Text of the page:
IL notes: LaPorta has the right attitude

Clippers manager believes slugger will succeed in big leagues

By John Wagner / Special to | May 14, 2012 6:19 AM ET

Matt LaPorta has spent parts of the past three seasons with the Columbus Clippers.

But his stays in Columbus the previous two years were brief. And after playing in 110 games for Cleveland in 2010 and 107 more a year ago, no one would blame LaPorta for being surprised to be back with the Clippers to start this season.

Yet LaPorta is in Columbus again. The good news, for both Indians and Clippers fans, is that he hasn't moped about his return.

"I'd be lying to you if I said I was always hunky-dory," he said. "It's been frustrating at times. But that's life.

"There are things in everybody's life that happen and that you don't want to happen, and you have to find a way to rise above them."

So far, LaPorta has risen to this latest challenge, hitting .336 in his first 30 games to rank sixth in the International League. He's tied for third with nine homers and leads the team with 21 RBIs. His 37 hits include seven doubles, giving him a .645 slugging percentage that ranks third in the IL.

But Columbus manager Mike Sarbaugh said those numbers have not been the most impressive part of LaPorta's season so far.

"Matt came here with a good attitude right from the start," Sarbaugh said. "That's one of the reasons he's having the success he is having. He isn't worried about where he is. He has put more emphasis on what he needs to do to make himself a better, more consistent player. He's not feeling sorry for himself."

LaPorta hit .221 with 12 homers and 41 RBIs with the Indians in 2010, then batted .247 with 11 homers and 53 RBIs last season. But Cleveland signed Casey Kotchman this offseason to compete with LaPorta for the first base job. And when LaPorta hit .167 in Spring Training, he found himself in Columbus.

LaPorta said his faith isn't shaken by this turn of events.

"I know God has me right where he wants me," he said. "I can't control [where I am]. I can control my attitude, my approach to the game and my approach to life. And that's it."

LaPorta came to the Indians from the Brewers in 2008 as one of the key components in the C.C. Sabathia trade. His first manager in the Cleveland organization was Sarbaugh, who had the 6-foot-1, 220-pounder when he came to Double-A Akron in 2008.

"All players mature and learn each year," Sarbaugh said. "But because Matt has been through some things, I think it has helped the transition of starting the year here."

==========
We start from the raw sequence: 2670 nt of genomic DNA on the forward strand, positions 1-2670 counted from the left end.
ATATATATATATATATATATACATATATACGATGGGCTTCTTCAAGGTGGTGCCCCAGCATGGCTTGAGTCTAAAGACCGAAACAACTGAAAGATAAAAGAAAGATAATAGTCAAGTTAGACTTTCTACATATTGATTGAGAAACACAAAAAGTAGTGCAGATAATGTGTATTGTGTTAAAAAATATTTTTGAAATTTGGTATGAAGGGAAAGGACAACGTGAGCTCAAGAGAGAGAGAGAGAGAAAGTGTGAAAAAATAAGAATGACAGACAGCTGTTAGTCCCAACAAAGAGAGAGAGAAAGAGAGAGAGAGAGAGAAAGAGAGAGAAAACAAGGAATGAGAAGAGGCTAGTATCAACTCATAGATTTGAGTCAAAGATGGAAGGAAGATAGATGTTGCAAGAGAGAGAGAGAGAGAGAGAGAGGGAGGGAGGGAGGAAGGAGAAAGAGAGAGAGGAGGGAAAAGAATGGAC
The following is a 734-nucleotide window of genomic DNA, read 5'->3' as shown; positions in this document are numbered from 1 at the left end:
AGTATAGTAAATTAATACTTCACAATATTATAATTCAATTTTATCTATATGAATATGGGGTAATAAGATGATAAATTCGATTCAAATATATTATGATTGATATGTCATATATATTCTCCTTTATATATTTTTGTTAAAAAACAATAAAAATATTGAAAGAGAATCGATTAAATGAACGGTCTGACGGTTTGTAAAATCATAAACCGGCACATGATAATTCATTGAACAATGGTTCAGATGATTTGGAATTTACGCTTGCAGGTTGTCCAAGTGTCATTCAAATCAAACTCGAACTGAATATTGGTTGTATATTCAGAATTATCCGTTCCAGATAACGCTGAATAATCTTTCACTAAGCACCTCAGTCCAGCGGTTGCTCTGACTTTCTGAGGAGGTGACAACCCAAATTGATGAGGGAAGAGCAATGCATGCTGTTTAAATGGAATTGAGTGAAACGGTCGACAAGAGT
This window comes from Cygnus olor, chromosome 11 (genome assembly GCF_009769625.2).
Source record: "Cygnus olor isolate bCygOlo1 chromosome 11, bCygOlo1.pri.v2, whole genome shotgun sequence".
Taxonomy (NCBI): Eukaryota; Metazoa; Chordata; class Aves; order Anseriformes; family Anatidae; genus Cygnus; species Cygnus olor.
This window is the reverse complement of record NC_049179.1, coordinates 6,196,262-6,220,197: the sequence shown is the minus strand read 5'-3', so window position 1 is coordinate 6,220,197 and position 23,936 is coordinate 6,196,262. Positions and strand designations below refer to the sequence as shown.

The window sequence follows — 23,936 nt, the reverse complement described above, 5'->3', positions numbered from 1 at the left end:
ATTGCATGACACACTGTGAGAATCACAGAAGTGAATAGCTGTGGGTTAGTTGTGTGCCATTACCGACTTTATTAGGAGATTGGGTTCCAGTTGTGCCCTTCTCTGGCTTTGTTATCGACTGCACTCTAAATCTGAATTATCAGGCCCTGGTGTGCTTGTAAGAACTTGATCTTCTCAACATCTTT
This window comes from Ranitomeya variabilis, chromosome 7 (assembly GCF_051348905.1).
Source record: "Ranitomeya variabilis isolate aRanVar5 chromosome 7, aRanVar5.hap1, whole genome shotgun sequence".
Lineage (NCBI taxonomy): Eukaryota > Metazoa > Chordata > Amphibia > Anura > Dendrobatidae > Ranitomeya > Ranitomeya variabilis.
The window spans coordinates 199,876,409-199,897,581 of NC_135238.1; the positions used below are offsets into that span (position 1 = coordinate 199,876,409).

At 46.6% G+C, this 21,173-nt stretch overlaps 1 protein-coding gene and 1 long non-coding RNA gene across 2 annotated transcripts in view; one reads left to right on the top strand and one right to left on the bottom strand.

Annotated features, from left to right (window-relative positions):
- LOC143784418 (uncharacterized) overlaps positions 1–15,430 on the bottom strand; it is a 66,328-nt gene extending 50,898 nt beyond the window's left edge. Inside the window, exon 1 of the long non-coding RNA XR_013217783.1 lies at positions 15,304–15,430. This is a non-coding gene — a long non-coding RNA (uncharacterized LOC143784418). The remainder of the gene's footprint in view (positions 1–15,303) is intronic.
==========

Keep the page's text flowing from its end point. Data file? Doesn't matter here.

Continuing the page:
Sarbaugh said the Indians still believe the 27-year-old will be a Major League regular.

"By no means have we lost faith in Matt," he added. "Few people in the game have the power that Matt has. The ball jumps off his bat.

"Matt moved through the Minor Leagues quickly, and I've told Matt that I think this can be good for him."

In brief

Good eye: Last season, Syracuse OF Corey Brown hit .235 and struck out 134 times in 124 games. In Spring Training, he started an eye-strengthening program that has yielded results this year. Brown has hit .267 in 36 games and, more importantly, has struck out only 27 times while drawing 26 walks. Brown, who has batted leadoff in every game he's played, also boasts a .389 on-base percentage.

Anderson's all right: After hitting .333 in 21 games in April, Durham 1B-OF Leslie Anderson has found a way to get even hotter in May. The Cuban defector, who batted .277 in 121 games for the Bulls last season, has posted a .375 mark in his first 11 games this month. For the year, Anderson is fourth in the IL with a .347 average, adding a homer, 11 RBIs and 13 runs scored.

He said it: "It was kind of unexpected. I thought it was a mistake. But it doesn't really matter where you are in the lineup, you still have to do your job." -- Louisville DH Bill Rhinehart to the Louisville Courier-Journal on May 9. Rhinehart, who batted cleanup that day for the first time all season, homered in a 6-5 win over Norfolk.

John Wagner is a contributor to This story was not subject to the approval of the National Association of Professional Baseball Leagues or its clubs.

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